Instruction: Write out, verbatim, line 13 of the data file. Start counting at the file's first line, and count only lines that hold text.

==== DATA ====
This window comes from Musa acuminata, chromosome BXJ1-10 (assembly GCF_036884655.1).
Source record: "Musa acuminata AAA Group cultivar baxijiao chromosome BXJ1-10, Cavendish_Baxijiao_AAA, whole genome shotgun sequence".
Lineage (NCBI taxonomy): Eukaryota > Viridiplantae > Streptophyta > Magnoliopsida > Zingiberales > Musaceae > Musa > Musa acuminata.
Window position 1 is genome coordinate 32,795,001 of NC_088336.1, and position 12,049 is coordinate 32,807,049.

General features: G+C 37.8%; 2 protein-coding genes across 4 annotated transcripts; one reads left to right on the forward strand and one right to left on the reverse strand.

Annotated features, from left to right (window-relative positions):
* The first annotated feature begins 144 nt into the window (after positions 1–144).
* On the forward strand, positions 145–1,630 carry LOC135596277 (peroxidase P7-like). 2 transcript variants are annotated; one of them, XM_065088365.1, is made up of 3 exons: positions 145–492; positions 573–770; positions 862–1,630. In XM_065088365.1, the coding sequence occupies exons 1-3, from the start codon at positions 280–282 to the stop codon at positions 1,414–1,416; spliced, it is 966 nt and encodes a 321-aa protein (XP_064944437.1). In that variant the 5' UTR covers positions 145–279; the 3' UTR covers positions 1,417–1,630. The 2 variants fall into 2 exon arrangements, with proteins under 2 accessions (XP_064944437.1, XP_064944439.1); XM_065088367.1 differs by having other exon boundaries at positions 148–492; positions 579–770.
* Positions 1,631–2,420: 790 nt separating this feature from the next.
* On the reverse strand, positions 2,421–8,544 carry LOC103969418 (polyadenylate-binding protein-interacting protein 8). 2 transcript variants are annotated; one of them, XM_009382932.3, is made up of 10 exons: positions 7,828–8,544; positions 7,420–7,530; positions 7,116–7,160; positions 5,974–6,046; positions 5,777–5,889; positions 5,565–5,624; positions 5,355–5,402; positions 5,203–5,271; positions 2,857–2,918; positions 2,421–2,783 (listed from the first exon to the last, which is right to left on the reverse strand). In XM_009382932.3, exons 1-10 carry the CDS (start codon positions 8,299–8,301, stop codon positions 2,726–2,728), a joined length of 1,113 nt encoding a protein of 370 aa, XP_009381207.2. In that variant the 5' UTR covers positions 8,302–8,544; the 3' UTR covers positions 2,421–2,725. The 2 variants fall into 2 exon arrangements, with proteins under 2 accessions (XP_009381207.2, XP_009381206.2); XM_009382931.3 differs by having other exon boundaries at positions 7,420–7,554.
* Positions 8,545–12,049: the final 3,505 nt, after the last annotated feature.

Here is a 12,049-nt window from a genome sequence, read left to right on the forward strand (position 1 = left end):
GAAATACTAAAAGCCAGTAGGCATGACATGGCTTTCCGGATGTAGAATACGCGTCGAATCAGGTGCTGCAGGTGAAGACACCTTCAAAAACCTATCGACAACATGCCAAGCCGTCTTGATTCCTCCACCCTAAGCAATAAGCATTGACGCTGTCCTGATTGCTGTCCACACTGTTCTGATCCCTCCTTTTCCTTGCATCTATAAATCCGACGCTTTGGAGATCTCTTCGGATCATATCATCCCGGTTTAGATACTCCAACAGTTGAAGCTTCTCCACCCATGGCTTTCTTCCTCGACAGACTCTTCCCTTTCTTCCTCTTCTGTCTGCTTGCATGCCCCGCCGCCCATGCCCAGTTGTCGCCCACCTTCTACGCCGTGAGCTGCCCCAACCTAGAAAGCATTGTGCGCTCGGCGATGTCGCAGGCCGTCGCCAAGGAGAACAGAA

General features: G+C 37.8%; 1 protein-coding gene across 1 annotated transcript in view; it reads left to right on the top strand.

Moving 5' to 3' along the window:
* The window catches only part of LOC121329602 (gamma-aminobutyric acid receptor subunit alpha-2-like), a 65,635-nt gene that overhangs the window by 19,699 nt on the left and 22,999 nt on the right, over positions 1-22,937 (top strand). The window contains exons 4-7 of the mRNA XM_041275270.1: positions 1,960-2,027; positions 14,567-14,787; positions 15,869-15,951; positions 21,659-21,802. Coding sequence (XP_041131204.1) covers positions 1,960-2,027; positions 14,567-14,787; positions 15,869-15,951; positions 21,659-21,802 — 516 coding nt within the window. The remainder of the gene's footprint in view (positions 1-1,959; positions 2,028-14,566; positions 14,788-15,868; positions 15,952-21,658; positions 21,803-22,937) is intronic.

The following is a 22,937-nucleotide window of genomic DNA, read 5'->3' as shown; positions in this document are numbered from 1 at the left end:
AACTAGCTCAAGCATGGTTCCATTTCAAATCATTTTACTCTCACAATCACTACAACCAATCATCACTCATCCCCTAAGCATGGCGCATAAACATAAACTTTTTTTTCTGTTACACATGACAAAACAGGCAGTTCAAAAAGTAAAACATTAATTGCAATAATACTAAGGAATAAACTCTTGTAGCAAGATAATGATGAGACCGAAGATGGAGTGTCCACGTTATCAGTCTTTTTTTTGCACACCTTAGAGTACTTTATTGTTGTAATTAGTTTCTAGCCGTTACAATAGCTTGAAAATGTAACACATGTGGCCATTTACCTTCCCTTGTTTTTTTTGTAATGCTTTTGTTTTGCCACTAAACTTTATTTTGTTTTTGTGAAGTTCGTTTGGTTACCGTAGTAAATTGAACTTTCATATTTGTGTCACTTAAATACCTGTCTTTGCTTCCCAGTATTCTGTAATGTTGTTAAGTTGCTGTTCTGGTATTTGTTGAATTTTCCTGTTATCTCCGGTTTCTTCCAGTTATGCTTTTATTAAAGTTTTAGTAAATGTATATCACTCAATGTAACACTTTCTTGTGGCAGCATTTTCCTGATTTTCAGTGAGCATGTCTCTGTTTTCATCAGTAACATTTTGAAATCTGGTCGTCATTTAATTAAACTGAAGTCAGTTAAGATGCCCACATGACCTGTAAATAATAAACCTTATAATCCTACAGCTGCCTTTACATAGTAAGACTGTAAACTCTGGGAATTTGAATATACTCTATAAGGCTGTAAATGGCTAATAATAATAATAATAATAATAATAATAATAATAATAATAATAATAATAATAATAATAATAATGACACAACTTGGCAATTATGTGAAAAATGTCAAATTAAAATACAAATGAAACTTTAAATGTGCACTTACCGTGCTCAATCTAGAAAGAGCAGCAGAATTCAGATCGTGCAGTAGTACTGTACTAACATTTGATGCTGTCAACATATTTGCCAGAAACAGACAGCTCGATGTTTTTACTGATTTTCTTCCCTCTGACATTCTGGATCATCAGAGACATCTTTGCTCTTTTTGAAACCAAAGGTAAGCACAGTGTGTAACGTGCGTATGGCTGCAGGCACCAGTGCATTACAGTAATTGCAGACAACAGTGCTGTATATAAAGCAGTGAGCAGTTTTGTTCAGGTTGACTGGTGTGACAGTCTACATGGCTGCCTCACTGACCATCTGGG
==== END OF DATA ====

GAAATACTAAAAGCCAGTAGGCATGACATGGCTTTCCGGATGTAGAATACGCGTCGAATCAGGTGCTGCAGGTGAAGACACCTTCAAAAACCTATCGACAACATGCCAAGCCGTCTTGATTCCTCCACCCTAAGCAATAAGCATTGACGCTGTCCTGATTGCTGTCCACACTGTTCTGATCCCTCCTTTTCCTTGCATCTATAAATCCGACGCTTTGGAGATCTCTTCGGATCATATCATCCCGGTTTAGATACTCCAACAGTTGAAGCTTCTCCACCCATGGCTTTCTTCCTCGACAGACTCTTCCCTTTCTTCCTCTTCTGTCTGCTTGCATGCCCCGCCGCCCATGCCCAGTTGTCGCCCACCTTCTACGCCGTGAGCTGCCCCAACCTAGAAAGCATTGTGCGCTCGGCGATGTCGCAGGCCGTCGCCAAGGAGAACAGAA